From a reader at Wyoming Catholic College comes this:
In our Catholic Social Teaching course at Wyoming Catholic College, we are currently reading a number of the great encyclicals of Pope Leo XIII. These paragraphs from Diuturnum Illud (1881) struck us all as particularly relevant to the situation facing Catholics in the U.S. today, showing once again how perennially relevant is the Magisterium of the Church in diagnosing human realities:
15. The one only reason which men have for not obeying [their rulers] is when anything is demanded of them which is openly repugnant to the natural or the divine law, for it is equally unlawful to command to do anything in which the law of nature or the will of God is violated. If, therefore, it should happen to anyone to be compelled to prefer one or the other, viz., to disregard either the commands of God or those of rulers, he must obey Jesus Christ, who commands us to “give to Caesar the things that are Caesar’s, and to God the things that are God’s,” (Mt 22:21), and must reply courageously after the example of the Apostles: “We ought to obey God rather than men” (Acts 5:29). And yet there is no reason why those who so behave themselves should be accused of refusing obedience; for, if the will of rulers is opposed to the will and the laws of God, they themselves exceed the bounds of their own power and pervert justice; nor can their authority then be valid, which, when there is no justice, is null.
“16. But in order that justice may be retained in government it is of the highest importance that those who rule States should understand that political power was not created for the advantage of any private individual; and that the administration of the State must be carried on to the profit of those who have been committed to their care, not to the profit of those to whom it has been committed. Let princes take example from the Most High God, by whom authority is given to them; and, placing before themselves His model in governing the State, let them rule over the people with equity and faithfulness, and let them add to that severity which is necessary, a paternal charity. On this account they are warned in the oracles of the sacred Scriptures, that they will have themselves some day to render an account to the King of kings and Lord of lords; if they shall fail in their duty, that it will not be possible for them in any way to escape the severity of God: “The Most High will examine your work and search out your thoughts: because being ministers of his kingdom you have not judged rightly. . . Horribly and speedily will he appear to you, for a most severe judgment shall be for them that bear rule. . . . For God will not accept any man’s person, neither will he stand in awe of any man’s greatness; for he made the little and the great, and he hath equally care of all. But a greater punishment is ready for the more mighty” (Wis 6:4-6, 8-9).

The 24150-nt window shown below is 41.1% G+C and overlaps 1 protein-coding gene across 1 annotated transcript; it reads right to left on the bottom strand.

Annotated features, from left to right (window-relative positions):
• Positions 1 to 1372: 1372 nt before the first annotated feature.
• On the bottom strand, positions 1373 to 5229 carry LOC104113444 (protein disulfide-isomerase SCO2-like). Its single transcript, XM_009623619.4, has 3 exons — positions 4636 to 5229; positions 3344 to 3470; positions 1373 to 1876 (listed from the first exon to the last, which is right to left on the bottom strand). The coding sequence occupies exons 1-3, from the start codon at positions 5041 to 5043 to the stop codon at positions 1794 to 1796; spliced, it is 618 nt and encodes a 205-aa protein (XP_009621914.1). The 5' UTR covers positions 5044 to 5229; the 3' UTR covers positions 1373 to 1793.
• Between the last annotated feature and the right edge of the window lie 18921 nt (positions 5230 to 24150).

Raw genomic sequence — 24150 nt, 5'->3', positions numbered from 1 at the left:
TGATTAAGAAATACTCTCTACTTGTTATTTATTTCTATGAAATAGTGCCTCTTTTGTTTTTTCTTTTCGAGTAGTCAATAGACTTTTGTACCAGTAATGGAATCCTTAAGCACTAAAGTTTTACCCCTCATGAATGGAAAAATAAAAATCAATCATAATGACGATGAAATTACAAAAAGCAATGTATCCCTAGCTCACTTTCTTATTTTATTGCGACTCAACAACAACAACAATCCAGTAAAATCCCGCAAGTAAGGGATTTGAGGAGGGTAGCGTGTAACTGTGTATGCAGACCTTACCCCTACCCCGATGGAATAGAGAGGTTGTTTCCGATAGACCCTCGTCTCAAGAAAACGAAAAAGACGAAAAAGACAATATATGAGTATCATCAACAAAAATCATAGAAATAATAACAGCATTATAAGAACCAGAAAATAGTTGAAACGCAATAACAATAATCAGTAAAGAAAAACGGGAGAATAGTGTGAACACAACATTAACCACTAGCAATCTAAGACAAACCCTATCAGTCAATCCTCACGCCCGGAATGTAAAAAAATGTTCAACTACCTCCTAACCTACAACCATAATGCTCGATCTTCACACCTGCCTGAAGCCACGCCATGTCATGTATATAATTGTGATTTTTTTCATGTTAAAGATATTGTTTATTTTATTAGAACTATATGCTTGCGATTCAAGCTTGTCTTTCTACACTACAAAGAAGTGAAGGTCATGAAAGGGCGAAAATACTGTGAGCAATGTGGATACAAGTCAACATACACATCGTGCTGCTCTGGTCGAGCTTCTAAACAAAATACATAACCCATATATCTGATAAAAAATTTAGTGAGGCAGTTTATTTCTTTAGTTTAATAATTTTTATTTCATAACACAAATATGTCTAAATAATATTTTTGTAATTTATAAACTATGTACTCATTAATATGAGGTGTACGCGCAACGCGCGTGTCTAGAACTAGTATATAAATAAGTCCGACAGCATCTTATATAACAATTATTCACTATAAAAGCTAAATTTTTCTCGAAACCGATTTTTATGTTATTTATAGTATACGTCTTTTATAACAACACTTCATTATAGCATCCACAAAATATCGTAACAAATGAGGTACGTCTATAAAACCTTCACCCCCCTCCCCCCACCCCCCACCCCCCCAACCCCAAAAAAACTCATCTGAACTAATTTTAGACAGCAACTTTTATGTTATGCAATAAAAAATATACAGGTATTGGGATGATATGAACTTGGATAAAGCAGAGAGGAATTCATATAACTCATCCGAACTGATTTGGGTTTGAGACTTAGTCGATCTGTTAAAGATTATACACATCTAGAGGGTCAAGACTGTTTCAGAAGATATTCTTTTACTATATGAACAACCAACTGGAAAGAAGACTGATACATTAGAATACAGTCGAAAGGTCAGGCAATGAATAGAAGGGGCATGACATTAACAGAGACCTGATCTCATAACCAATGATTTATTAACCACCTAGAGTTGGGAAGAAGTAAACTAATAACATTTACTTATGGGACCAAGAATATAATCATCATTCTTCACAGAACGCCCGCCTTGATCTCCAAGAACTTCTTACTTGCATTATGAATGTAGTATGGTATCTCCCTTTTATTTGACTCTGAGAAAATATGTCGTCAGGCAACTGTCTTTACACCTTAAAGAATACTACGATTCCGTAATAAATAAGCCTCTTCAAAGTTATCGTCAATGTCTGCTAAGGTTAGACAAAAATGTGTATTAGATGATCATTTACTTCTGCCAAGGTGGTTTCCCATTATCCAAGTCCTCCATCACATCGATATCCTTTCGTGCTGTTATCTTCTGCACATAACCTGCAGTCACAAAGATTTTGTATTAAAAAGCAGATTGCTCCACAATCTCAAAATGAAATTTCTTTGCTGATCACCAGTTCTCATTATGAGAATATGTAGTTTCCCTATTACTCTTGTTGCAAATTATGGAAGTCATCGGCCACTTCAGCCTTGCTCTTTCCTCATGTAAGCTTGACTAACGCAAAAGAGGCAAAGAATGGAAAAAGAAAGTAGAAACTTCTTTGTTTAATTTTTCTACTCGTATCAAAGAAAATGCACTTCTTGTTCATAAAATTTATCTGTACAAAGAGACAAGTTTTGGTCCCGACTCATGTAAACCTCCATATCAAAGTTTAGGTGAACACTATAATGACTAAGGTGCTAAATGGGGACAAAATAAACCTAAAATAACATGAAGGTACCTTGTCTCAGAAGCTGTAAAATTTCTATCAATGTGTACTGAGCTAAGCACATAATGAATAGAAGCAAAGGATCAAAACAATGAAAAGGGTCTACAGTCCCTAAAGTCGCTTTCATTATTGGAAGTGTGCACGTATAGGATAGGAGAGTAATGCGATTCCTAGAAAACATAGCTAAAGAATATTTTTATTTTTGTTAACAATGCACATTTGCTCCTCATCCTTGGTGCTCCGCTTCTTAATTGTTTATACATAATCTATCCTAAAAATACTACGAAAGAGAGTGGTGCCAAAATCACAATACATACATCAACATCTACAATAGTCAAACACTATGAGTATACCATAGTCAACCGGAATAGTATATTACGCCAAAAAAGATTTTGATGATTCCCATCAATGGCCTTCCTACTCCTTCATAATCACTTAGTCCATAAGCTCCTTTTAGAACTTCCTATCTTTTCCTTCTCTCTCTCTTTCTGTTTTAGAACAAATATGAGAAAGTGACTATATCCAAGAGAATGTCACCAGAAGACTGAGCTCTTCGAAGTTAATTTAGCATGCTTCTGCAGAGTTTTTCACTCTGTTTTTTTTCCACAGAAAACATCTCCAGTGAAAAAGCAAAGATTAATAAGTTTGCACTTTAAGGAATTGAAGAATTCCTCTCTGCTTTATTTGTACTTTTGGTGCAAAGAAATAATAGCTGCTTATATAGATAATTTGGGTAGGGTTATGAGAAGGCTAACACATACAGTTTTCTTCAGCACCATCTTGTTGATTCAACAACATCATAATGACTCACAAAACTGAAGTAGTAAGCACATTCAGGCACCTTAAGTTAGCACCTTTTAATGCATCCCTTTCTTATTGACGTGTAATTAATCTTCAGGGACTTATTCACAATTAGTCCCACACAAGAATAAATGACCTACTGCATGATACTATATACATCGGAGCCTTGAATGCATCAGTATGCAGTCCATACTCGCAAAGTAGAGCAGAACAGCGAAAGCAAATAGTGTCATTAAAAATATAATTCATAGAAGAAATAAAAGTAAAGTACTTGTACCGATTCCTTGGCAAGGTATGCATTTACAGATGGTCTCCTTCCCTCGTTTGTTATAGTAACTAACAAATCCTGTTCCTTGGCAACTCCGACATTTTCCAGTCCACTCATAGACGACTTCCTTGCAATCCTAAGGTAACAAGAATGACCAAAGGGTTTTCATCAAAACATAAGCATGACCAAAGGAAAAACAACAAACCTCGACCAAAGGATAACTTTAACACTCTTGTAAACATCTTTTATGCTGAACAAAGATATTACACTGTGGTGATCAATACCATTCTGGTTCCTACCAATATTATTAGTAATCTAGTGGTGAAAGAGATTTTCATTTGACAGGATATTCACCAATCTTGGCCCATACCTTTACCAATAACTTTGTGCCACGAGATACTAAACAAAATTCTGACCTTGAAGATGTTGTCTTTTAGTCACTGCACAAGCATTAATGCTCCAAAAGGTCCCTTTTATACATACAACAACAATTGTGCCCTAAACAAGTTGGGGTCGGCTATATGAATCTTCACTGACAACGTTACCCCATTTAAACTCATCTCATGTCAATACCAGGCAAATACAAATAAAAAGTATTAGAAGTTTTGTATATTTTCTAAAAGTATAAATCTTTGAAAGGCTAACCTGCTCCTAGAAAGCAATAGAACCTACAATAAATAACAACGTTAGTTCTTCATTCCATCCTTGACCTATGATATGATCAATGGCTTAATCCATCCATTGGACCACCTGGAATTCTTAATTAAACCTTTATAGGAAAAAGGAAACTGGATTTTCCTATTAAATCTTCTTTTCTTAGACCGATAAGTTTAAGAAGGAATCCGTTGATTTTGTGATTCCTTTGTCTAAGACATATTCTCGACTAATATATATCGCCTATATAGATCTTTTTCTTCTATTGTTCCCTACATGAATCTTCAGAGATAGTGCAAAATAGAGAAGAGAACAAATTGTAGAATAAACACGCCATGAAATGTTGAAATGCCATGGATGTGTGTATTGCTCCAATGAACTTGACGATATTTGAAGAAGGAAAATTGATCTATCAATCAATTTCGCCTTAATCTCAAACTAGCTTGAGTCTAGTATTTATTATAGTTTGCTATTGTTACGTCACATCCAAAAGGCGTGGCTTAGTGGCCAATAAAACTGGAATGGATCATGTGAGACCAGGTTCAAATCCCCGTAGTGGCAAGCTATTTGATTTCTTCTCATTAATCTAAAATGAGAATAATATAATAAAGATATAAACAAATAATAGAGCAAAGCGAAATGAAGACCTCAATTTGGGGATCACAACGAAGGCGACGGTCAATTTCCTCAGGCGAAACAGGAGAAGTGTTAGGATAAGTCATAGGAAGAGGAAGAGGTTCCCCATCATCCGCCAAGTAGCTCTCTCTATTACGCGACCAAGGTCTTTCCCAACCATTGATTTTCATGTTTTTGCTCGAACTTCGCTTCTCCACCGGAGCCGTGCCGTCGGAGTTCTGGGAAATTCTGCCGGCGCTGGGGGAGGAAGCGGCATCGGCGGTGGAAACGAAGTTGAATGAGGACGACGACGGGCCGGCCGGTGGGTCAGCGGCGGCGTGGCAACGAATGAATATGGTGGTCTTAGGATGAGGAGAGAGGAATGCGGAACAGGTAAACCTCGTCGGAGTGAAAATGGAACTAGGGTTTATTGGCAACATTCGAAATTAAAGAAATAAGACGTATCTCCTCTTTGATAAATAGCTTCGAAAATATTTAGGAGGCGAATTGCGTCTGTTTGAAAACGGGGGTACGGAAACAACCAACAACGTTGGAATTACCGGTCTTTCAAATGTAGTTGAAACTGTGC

“26. The Church of Christ, indeed, cannot be an object of suspicion to rulers, nor of hatred to the people; for it urges rulers to follow justice, and in nothing to decline from their duty; while at the same time it strengthens and in many ways supports their authority. All things that are of a civil nature the Church acknowledges and declares to be under the power and authority of the ruler; and in things whereof for different reasons the decision belongs both to the sacred and to the civil power, the Church wishes that there should be harmony between the two so that injurious contests may be avoided. As to what regards the people, the Church has been established for the salvation of all men and has ever loved them as a mother. For it is the Church which by the exercise of her charity has given gentleness to the minds of men, kindness to their manners, and justice to their laws. Never opposed to honest liberty, the Church has always detested a tyrant’s rule. This custom which the Church has ever had of deserving well of mankind is notably expressed by St. Augustine when he says that “the Church teaches kings to study the welfare of their people, and people to submit to their kings, showing what is due to all: and that to all is due charity and to no one injustice” (De mor. eccl. I, 30, 53).”